Entropy Models (Alan Wilson, 1970-2011) take as their hypothesis that Boltzmann’s theory of entropy as microcanonical ensemble can be used to model human mobility in urban travel models. In use since 1970 as travel demand models, Wilson’s entropy models have evolved into BLV models which use Lotka-Volterra dynamics to model the evolution of urban space.
In this particular example we see a regional retail model which models both the fast-scale urban travel demand resulting from retail activity, along with the slow-scale evolution of retail space as retail centers grow and diminish. The video depicts the navigation of model outcomes in a grid that represents a parameter surface.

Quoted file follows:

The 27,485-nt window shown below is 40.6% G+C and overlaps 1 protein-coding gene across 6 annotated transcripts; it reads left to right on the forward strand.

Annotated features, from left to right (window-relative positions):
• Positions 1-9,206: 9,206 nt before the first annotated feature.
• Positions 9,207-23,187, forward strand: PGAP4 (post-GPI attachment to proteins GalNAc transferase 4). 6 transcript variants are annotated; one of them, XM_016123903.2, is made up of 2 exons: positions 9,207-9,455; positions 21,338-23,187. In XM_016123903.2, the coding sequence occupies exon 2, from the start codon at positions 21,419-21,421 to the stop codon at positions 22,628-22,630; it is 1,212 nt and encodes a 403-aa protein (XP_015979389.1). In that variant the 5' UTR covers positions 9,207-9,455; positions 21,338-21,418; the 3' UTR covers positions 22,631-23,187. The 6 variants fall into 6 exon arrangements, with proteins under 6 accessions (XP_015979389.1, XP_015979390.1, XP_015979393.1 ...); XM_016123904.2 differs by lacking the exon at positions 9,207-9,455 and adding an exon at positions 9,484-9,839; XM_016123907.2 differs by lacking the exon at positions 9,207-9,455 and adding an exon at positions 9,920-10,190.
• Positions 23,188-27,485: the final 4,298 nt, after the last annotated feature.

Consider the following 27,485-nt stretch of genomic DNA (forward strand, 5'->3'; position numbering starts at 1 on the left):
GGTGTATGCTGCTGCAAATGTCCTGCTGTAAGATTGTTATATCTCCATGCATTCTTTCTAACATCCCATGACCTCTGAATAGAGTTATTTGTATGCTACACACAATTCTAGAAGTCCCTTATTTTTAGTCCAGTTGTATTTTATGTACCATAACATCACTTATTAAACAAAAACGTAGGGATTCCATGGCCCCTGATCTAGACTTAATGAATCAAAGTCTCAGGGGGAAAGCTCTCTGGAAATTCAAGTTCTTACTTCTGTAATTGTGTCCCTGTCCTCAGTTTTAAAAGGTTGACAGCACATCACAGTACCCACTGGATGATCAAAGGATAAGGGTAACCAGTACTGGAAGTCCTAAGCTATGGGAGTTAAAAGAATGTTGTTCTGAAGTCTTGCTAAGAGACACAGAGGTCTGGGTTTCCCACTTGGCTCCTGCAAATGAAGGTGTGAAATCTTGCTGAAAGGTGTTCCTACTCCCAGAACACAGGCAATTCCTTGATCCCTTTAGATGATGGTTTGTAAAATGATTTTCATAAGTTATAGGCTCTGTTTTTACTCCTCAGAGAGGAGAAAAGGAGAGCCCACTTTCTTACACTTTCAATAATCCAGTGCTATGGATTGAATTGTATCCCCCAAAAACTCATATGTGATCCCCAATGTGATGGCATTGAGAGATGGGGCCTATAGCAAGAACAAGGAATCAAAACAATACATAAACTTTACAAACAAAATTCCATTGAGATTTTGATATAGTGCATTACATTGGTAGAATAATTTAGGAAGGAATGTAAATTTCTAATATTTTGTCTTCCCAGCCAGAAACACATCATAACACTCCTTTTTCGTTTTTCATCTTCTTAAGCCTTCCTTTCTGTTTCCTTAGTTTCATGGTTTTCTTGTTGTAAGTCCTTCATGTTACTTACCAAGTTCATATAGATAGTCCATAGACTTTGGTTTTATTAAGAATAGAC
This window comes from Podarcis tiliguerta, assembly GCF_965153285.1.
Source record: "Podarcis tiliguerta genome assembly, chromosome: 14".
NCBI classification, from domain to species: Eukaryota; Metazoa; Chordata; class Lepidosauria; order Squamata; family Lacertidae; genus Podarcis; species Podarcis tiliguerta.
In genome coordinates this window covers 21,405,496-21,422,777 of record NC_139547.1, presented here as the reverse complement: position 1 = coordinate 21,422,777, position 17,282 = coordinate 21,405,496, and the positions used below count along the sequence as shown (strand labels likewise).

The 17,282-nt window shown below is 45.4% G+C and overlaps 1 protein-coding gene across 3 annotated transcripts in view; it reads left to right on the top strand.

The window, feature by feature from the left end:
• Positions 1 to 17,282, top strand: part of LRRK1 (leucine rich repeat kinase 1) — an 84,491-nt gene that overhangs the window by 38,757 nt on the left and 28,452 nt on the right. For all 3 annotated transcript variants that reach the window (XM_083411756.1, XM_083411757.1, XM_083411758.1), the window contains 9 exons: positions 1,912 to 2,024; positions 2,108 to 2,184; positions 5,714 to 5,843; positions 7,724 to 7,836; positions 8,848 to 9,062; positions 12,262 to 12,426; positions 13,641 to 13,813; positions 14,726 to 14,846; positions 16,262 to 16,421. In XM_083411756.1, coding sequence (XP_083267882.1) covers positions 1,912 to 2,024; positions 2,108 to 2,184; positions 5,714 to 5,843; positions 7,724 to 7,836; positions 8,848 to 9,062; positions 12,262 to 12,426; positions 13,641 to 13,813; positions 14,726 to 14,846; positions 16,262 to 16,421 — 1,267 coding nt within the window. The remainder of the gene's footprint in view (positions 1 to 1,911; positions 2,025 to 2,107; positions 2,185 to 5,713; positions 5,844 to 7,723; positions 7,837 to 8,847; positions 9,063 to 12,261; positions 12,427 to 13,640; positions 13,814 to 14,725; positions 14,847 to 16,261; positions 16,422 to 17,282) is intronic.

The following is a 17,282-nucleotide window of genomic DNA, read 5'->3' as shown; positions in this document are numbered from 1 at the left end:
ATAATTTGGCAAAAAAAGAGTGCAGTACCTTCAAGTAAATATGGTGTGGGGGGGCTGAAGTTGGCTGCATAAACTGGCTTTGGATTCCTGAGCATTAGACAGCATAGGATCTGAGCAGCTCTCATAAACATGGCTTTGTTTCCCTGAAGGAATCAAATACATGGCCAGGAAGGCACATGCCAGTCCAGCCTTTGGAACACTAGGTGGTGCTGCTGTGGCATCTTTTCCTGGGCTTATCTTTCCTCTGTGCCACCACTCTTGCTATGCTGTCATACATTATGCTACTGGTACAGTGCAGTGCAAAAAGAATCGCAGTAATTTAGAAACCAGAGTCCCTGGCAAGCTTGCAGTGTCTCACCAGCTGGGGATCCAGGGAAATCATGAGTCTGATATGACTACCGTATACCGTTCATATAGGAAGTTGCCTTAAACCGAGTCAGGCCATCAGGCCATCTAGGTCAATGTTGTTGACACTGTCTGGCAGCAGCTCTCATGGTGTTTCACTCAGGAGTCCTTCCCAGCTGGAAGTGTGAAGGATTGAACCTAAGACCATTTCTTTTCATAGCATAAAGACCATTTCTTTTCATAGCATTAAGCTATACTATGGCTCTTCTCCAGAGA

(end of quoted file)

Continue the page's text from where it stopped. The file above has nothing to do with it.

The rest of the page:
BLV models are part of a shift towards modeling cities as complex systems, providing a probabilistic basis (statistical physics) for determining the state of an urban model under constraints. The complexity paradigm forces planners to accept that multiple equilibria mean a range of possible outcomes can result from even the smallest planning interventions.